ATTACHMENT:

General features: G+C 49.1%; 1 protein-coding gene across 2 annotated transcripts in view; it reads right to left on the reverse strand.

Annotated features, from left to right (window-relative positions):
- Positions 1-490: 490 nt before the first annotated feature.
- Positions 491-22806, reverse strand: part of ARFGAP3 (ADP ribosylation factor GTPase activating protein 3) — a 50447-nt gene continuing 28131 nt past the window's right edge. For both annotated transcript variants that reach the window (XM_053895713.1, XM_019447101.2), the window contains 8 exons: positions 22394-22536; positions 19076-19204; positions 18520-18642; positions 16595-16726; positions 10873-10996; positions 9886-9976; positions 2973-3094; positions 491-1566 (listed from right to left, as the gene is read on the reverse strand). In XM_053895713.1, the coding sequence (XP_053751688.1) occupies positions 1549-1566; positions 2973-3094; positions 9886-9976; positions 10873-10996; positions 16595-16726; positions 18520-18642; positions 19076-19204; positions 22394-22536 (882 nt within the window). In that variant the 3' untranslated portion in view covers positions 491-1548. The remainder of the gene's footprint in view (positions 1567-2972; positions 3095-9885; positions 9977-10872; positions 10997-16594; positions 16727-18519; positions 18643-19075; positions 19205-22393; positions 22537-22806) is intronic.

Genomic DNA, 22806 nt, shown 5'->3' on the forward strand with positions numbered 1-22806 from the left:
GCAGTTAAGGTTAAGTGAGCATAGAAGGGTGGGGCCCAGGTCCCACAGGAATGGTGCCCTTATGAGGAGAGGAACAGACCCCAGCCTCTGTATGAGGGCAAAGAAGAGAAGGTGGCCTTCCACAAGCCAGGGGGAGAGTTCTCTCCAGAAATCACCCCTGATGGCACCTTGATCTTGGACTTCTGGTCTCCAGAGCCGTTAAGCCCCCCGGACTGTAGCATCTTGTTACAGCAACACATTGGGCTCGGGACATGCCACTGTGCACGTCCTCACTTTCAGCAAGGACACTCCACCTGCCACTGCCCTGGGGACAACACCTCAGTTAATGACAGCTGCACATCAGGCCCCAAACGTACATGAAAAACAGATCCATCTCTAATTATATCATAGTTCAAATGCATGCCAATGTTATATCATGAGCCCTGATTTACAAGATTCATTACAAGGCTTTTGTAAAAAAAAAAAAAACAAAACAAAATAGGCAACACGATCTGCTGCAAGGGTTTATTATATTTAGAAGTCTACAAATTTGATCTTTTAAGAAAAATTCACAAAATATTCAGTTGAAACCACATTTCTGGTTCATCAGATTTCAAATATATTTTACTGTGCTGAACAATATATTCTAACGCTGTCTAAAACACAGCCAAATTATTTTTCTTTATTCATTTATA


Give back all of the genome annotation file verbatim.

General features: G+C 49.1%; 1 protein-coding gene across 2 annotated transcripts in view; it reads right to left on the reverse strand.

Annotated features, from left to right (window-relative positions):
- Positions 1-490: 490 nt before the first annotated feature.
- Positions 491-22806, reverse strand: part of ARFGAP3 (ADP ribosylation factor GTPase activating protein 3) — a 50447-nt gene continuing 28131 nt past the window's right edge. For both annotated transcript variants that reach the window (XM_053895713.1, XM_019447101.2), the window contains 8 exons: positions 22394-22536; positions 19076-19204; positions 18520-18642; positions 16595-16726; positions 10873-10996; positions 9886-9976; positions 2973-3094; positions 491-1566 (listed from right to left, as the gene is read on the reverse strand). In XM_053895713.1, the coding sequence (XP_053751688.1) occupies positions 1549-1566; positions 2973-3094; positions 9886-9976; positions 10873-10996; positions 16595-16726; positions 18520-18642; positions 19076-19204; positions 22394-22536 (882 nt within the window). In that variant the 3' untranslated portion in view covers positions 491-1548. The remainder of the gene's footprint in view (positions 1567-2972; positions 3095-9885; positions 9977-10872; positions 10997-16594; positions 16727-18519; positions 18643-19075; positions 19205-22393; positions 22537-22806) is intronic.

Genomic DNA, 22806 nt, shown 5'->3' on the forward strand with positions numbered 1-22806 from the left:
GCAGTTAAGGTTAAGTGAGCATAGAAGGGTGGGGCCCAGGTCCCACAGGAATGGTGCCCTTATGAGGAGAGGAACAGACCCCAGCCTCTGTATGAGGGCAAAGAAGAGAAGGTGGCCTTCCACAAGCCAGGGGGAGAGTTCTCTCCAGAAATCACCCCTGATGGCACCTTGATCTTGGACTTCTGGTCTCCAGAGCCGTTAAGCCCCCCGGACTGTAGCATCTTGTTACAGCAACACATTGGGCTCGGGACATGCCACTGTGCACGTCCTCACTTTCAGCAAGGACACTCCACCTGCCACTGCCCTGGGGACAACACCTCAGTTAATGACAGCTGCACATCAGGCCCCAAACGTACATGAAAAACAGATCCATCTCTAATTATATCATAGTTCAAATGCATGCCAATGTTATATCATGAGCCCTGATTTACAAGATTCATTACAAGGCTTTTGTAAAAAAAAAAAAAACAAAACAAAATAGGCAACACGATCTGCTGCAAGGGTTTATTATATTTAGAAGTCTACAAATTTGATCTTTTAAGAAAAATTCACAAAATATTCAGTTGAAACCACATTTCTGGTTCATCAGATTTCAAATATATTTTACTGTGCTGAACAATATATTCTAACGCTGTCTAAAACACAGCCAAATTATTTTTCTTTATTCATTTATA